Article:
CitationCole, Steven W.; Shanahan, Michael J.; Gaydosh, Lauren; & Harris, Kathleen Mullan (2020). Population-based RNA profiling in Add Health finds social disparities in inflammatory and antiviral gene regulation to emerge by young adulthood. Proceedings of the National Academy of Sciences.
AbstractHealth in later life and longevity vary substantially across sociodemographic groups, but the biological mechanisms of these disparities remain poorly understood. We conducted a transcriptome profiling study of inflammatory and antiviral gene activity in a large, nationally representative and ethnically diverse sample of young adults and found that sociodemographic variations in the activity of these molecular pathways emerge by young adulthood—well before they manifest as late-life chronic illness. Inflammation related to biobehavioral factors (BMI, smoking), interferons related to individual characteristics (sex, race/ethnicity), and transcription factor and immune-cell activation showed additional links to social context (family poverty, geographic region). These data suggest that interventions early in life may address the predisease physiological disparities that manifest as late-life health disparities.Health in later life varies significantly by individual demographic characteristics such as age, sex, and race/ethnicity, as well as by social factors including socioeconomic status and geographic region. This study examined whether sociodemographic variations in the immune and inflammatory molecular underpinnings of chronic disease might emerge decades earlier in young adulthood. Using data from 1,069 young adults from the National Longitudinal Study of Adolescent to Adult Health (Add Health)—the largest nationally representative and ethnically diverse sample with peripheral blood transcriptome profiles—we analyzed variation in the expression of genes involved in inflammation and type I interferon (IFN) response as a function of individual demographic factors, sociodemographic conditions, and biobehavioral factors (smoking, drinking, and body mass index). Differential gene expression was most pronounced by sex, race/ethnicity, and body mass index (BMI), but transcriptome correlates were identified for every demographic dimension analyzed. Inflammation-related gene expression showed the most pronounced variation as a function of biobehavioral factors (BMI and smoking) whereas type I IFN-related transcripts varied most strongly as a function of individual demographic characteristics (sex and race/ethnicity). Bioinformatic analyses of transcription factor and immune-cell activation based on transcriptome-wide empirical differences identified additional effects of family poverty and geographic region. These results identify pervasive sociodemographic differences in immune-cell gene regulation that emerge by young adulthood and may help explain social disparities in the development of chronic illness and premature mortality at older ages.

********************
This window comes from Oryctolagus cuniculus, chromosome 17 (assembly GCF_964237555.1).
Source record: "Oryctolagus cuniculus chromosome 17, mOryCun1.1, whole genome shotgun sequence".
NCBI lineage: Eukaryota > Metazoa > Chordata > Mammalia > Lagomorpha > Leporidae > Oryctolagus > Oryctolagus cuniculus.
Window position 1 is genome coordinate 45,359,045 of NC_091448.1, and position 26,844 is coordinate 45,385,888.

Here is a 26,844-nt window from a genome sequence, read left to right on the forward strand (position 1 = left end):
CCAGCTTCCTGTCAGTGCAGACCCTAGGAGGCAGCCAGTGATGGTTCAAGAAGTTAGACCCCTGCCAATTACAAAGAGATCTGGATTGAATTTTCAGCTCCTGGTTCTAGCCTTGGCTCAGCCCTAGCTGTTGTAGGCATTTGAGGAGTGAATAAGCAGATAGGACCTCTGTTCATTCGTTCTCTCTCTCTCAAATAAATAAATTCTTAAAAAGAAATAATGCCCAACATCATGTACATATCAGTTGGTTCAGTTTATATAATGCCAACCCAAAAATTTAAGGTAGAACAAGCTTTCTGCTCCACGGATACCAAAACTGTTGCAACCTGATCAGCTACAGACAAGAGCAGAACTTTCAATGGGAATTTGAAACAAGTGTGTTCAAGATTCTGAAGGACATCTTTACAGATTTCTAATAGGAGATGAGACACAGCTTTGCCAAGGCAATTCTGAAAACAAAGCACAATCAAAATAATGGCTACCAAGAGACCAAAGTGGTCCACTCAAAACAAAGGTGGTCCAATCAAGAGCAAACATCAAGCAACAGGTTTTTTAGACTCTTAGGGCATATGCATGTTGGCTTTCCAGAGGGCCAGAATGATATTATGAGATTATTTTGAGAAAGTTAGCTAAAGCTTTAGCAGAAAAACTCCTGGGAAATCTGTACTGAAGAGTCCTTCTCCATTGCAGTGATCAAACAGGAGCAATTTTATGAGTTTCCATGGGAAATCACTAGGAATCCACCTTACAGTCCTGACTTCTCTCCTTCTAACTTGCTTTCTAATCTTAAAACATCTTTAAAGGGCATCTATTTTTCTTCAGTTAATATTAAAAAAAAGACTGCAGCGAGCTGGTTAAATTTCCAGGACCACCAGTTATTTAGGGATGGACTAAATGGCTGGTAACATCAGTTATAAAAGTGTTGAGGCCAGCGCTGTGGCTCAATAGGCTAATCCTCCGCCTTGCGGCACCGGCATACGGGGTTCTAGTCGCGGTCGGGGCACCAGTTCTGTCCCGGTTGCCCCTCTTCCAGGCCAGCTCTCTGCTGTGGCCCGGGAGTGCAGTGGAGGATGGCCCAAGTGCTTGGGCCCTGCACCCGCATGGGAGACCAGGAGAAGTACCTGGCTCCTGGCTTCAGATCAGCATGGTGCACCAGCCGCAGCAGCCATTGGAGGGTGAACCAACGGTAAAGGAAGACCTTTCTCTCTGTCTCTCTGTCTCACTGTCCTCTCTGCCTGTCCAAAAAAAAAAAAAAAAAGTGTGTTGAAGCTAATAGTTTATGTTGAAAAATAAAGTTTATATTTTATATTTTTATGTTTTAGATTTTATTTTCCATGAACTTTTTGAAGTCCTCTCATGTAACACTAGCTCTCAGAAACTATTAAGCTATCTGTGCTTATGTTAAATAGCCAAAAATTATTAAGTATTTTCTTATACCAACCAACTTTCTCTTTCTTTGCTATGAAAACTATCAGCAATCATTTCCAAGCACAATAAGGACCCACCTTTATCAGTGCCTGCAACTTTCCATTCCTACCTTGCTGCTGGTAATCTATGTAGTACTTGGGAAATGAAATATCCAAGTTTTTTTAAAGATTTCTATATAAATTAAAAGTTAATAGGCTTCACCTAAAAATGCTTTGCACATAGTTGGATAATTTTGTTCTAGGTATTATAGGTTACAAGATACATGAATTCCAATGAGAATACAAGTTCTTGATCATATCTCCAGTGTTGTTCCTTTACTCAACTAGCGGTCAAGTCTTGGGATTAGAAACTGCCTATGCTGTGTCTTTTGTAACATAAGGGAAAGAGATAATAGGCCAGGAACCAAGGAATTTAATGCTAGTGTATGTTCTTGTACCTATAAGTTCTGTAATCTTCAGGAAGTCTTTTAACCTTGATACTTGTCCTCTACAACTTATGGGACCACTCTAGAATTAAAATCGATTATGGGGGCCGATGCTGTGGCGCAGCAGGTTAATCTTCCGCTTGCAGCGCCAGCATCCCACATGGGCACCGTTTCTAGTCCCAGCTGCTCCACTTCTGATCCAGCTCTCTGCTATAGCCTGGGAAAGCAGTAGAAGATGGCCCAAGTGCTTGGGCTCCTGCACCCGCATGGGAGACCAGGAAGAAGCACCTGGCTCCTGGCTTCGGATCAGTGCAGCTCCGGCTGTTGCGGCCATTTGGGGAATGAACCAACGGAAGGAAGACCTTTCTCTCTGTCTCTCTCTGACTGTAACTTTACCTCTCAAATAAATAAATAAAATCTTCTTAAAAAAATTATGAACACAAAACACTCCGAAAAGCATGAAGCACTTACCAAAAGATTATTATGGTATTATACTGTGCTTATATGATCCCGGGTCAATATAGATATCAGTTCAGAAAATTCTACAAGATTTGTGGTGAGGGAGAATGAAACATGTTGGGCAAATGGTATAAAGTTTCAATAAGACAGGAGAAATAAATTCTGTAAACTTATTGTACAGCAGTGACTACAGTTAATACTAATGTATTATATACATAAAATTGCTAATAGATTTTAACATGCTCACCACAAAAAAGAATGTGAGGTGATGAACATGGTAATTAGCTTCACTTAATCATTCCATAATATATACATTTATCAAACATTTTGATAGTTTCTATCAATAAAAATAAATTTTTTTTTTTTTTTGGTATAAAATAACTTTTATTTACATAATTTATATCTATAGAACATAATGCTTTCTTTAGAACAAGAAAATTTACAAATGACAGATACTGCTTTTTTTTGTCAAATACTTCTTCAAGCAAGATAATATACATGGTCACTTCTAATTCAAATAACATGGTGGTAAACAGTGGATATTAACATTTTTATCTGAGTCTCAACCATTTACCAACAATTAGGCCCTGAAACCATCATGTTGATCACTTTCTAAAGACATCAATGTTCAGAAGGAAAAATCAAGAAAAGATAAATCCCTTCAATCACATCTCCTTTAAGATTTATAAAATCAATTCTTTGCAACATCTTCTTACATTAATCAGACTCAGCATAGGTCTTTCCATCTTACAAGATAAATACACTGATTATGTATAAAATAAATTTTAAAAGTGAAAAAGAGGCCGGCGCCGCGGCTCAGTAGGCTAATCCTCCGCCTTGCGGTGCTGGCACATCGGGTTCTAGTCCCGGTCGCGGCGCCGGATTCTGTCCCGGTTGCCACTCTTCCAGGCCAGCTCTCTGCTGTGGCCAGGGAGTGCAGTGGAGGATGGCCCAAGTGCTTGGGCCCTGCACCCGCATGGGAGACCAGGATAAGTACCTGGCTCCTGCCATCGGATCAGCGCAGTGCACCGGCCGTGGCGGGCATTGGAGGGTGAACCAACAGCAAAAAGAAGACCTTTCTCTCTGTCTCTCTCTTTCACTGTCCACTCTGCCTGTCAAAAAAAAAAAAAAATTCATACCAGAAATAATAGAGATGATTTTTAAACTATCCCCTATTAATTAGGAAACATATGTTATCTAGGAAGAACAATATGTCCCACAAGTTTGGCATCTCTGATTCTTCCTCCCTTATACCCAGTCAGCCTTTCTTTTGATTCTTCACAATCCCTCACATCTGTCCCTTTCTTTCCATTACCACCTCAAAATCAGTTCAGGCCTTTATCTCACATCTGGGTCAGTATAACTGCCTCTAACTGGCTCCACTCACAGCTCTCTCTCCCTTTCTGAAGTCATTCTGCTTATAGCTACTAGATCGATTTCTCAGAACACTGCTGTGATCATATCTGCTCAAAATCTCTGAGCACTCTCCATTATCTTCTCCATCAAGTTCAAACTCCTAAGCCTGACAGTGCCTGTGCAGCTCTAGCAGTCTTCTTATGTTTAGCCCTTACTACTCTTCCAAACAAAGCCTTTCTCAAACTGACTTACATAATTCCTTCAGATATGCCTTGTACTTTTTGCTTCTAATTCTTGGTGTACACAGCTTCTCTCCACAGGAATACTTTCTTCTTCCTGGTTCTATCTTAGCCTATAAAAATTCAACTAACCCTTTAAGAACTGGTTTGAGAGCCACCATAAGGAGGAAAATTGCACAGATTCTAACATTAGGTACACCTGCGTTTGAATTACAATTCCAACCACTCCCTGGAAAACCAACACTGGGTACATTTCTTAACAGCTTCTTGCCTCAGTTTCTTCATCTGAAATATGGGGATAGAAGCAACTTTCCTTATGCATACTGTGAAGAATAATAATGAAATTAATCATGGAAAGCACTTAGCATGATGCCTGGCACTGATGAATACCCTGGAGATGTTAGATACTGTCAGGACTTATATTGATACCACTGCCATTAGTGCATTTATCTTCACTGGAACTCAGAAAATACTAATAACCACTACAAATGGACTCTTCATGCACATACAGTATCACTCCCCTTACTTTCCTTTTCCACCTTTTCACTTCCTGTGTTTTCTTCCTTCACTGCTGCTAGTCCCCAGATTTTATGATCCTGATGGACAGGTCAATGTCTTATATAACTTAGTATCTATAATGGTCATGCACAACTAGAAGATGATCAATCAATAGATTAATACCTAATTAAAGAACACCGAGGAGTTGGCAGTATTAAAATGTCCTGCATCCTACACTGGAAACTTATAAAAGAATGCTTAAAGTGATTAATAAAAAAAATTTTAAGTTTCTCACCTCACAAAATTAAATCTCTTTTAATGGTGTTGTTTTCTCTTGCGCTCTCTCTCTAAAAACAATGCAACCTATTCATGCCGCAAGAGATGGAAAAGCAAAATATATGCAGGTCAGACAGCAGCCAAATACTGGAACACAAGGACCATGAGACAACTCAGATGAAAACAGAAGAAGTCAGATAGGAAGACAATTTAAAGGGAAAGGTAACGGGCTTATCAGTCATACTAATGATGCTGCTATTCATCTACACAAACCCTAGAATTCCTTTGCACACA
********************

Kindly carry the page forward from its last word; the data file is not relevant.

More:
Reference TypeJournal Article
Journal TitleProceedings of the National Academy of Sciences
Author(s)Cole, Steven W.
Shanahan, Michael J.
Harris, Kathleen Mullan